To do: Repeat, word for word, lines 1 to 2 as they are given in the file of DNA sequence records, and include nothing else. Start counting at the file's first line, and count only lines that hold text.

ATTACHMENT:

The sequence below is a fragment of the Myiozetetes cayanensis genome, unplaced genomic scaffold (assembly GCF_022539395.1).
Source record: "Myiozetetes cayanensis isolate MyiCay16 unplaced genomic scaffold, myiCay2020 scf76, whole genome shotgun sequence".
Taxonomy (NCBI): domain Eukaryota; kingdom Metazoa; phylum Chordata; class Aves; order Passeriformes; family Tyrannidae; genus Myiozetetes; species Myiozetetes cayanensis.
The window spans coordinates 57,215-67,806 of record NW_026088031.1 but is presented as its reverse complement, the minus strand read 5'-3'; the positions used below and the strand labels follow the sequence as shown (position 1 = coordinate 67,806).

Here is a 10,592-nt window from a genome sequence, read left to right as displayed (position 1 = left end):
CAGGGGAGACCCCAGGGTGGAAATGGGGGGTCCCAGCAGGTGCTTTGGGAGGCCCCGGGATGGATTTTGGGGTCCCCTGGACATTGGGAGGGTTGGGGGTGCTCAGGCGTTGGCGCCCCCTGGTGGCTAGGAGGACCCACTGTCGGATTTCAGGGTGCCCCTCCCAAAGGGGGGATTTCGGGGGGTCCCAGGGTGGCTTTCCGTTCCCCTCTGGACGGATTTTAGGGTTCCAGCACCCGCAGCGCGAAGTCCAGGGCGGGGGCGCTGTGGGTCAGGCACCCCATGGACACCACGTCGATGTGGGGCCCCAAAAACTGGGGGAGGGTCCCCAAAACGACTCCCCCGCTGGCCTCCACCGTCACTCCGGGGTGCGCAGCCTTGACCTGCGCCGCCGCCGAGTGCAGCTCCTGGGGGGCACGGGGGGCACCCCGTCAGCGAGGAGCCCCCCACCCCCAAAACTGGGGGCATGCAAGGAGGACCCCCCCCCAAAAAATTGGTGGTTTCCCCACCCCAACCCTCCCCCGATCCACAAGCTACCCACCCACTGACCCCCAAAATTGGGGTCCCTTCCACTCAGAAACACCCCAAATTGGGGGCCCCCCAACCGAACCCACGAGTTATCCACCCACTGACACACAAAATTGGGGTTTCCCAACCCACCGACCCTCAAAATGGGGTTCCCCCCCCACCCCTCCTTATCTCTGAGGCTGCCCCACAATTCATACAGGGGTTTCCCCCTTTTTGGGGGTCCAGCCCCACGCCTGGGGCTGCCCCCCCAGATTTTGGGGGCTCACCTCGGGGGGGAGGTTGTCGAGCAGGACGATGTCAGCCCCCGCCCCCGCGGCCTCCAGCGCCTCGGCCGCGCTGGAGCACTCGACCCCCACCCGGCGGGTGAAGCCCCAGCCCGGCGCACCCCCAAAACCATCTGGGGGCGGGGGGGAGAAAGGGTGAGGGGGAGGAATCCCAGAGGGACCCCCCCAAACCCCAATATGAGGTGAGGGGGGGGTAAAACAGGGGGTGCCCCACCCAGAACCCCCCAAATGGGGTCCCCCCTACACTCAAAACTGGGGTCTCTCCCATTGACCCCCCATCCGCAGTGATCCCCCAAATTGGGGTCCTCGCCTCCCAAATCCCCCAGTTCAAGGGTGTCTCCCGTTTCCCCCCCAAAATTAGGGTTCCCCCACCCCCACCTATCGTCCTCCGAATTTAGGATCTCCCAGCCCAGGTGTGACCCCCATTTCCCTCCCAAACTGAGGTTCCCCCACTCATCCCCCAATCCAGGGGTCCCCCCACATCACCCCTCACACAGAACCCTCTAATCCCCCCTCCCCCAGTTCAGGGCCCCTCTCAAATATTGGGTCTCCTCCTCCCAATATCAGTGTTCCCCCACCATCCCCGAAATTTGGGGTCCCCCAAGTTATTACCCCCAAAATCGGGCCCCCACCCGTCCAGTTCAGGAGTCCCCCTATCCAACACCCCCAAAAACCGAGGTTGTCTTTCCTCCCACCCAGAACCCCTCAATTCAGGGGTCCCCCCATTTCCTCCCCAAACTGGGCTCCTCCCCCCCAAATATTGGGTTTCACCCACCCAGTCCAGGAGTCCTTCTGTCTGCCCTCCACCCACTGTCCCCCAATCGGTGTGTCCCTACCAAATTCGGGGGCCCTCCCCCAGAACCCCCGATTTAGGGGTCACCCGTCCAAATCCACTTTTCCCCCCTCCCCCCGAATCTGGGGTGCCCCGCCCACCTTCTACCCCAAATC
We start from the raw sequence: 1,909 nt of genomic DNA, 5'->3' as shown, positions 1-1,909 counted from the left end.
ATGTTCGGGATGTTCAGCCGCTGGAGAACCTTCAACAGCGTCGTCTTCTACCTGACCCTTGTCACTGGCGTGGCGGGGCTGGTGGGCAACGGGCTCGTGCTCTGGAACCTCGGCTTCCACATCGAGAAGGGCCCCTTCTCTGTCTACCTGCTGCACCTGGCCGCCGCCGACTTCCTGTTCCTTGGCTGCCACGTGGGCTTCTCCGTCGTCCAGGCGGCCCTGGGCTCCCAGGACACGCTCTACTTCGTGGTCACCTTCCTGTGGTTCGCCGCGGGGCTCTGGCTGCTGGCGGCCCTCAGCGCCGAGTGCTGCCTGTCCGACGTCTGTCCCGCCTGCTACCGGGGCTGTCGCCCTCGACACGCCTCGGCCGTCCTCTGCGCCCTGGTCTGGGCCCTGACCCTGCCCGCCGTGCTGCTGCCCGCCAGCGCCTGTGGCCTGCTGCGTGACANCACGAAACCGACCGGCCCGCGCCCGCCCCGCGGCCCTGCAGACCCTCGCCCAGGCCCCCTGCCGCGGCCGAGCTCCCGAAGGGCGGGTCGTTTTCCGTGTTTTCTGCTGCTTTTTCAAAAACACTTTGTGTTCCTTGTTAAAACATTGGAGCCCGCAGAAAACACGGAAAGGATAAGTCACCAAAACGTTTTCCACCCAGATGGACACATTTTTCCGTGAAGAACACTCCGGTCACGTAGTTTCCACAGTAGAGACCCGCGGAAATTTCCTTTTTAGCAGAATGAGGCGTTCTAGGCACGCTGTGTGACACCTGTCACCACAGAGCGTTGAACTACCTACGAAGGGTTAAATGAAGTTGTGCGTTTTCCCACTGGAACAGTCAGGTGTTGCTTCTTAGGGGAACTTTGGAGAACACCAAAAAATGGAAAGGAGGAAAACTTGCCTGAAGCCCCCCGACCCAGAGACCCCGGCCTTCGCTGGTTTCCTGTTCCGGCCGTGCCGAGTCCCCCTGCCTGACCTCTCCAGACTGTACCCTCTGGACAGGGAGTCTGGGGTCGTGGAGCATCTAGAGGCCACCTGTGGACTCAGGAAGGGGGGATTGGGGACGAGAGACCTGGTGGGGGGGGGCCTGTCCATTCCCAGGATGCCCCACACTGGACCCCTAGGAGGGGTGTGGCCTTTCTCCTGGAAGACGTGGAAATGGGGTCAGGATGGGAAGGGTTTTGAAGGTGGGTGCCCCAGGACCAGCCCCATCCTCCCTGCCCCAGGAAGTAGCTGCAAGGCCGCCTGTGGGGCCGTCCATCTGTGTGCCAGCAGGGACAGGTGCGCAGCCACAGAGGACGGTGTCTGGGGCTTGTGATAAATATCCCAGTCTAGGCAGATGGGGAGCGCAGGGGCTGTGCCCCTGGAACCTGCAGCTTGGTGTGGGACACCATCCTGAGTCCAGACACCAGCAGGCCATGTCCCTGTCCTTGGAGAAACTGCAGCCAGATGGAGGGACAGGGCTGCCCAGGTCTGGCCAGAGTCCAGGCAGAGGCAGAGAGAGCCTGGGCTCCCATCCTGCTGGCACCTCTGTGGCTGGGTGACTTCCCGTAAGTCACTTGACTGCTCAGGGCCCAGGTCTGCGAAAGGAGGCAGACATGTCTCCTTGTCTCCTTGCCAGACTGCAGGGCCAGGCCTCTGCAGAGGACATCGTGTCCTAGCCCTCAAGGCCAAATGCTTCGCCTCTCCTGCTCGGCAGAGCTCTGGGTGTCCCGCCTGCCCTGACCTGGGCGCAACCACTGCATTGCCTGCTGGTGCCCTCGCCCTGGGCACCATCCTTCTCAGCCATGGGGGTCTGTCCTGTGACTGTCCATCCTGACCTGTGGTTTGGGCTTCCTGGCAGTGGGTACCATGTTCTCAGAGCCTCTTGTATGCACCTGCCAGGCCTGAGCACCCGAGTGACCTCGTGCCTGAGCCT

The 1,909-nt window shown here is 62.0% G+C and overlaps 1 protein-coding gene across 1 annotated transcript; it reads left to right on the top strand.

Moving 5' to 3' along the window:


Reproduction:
The sequence below is a fragment of the Myiozetetes cayanensis genome, unplaced genomic scaffold (assembly GCF_022539395.1).
Source record: "Myiozetetes cayanensis isolate MyiCay16 unplaced genomic scaffold, myiCay2020 scf76, whole genome shotgun sequence".